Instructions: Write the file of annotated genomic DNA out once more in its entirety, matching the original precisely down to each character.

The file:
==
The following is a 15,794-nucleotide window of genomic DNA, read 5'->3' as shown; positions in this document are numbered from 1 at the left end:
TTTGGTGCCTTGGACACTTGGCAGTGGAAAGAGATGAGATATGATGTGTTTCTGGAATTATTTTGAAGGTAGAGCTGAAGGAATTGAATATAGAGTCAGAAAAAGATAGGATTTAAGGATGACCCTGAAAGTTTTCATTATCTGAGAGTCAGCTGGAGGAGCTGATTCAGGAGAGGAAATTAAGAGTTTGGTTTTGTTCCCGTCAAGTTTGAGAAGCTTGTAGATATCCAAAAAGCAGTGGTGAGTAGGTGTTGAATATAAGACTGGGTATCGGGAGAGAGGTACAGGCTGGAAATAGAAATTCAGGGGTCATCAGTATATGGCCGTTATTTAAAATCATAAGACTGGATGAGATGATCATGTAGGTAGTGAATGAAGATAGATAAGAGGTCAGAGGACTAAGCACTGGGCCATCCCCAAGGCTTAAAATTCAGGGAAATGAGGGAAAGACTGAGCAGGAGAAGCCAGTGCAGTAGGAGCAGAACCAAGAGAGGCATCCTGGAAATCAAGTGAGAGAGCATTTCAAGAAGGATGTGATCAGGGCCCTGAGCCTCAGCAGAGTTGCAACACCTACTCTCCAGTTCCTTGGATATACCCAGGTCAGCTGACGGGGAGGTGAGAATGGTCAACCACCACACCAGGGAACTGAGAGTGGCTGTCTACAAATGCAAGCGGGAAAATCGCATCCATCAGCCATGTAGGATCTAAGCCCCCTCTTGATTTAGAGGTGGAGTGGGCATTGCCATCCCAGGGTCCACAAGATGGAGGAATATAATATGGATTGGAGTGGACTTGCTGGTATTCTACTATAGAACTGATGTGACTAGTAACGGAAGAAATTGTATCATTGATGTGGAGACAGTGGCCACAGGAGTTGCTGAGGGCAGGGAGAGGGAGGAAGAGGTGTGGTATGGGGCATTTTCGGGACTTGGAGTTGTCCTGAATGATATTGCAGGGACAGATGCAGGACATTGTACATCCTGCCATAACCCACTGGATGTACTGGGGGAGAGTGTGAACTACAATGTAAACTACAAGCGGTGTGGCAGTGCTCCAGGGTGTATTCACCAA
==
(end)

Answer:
The following is a 15,794-nucleotide window of genomic DNA, read 5'->3' as shown; positions in this document are numbered from 1 at the left end:
TTTGGTGCCTTGGACACTTGGCAGTGGAAAGAGATGAGATATGATGTGTTTCTGGAATTATTTTGAAGGTAGAGCTGAAGGAATTGAATATAGAGTCAGAAAAAGATAGGATTTAAGGATGACCCTGAAAGTTTTCATTATCTGAGAGTCAGCTGGAGGAGCTGATTCAGGAGAGGAAATTAAGAGTTTGGTTTTGTTCCCGTCAAGTTTGAGAAGCTTGTAGATATCCAAAAAGCAGTGGTGAGTAGGTGTTGAATATAAGACTGGGTATCGGGAGAGAGGTACAGGCTGGAAATAGAAATTCAGGGGTCATCAGTATATGGCCGTTATTTAAAATCATAAGACTGGATGAGATGATCATGTAGGTAGTGAATGAAGATAGATAAGAGGTCAGAGGACTAAGCACTGGGCCATCCCCAAGGCTTAAAATTCAGGGAAATGAGGGAAAGACTGAGCAGGAGAAGCCAGTGCAGTAGGAGCAGAACCAAGAGAGGCATCCTGGAAATCAAGTGAGAGAGCATTTCAAGAAGGATGTGATCAGGGCCCTGAGCCTCAGCAGAGTTGCAACACCTACTCTCCAGTTCCTTGGATATACCCAGGTCAGCTGACGGGGAGGTGAGAATGGTCAACCACCACACCAGGGAACTGAGAGTGGCTGTCTACAAATGCAAGCGGGAAAATCGCATCCATCAGCCATGTAGGATCTAAGCCCCCTCTTGATTTAGAGGTGGAGTGGGCATTGCCATCCCAGGGTCCACAAGATGGAGGAATATAATATGGATTGGAGTGGACTTGCTGGTATTCTACTATAGAACTGATGTGACTAGTAACGGAAGAAATTGTATCATTGATGTGGAGACAGTGGCCACAGGAGTTGCTGAGGGCAGGGAGAGGGAGGAAGAGGTGTGGTATGGGGCATTTTCGGGACTTGGAGTTGTCCTGAATGATATTGCAGGGACAGATGCAGGACATTGTACATCCTGCCATAACCCACTGGATGTACTGGGGGAGAGTGTGAACTACAATGTAAACTACAAGCGGTGTGGCAGTGCTCCAGGGTGTATTCACCAA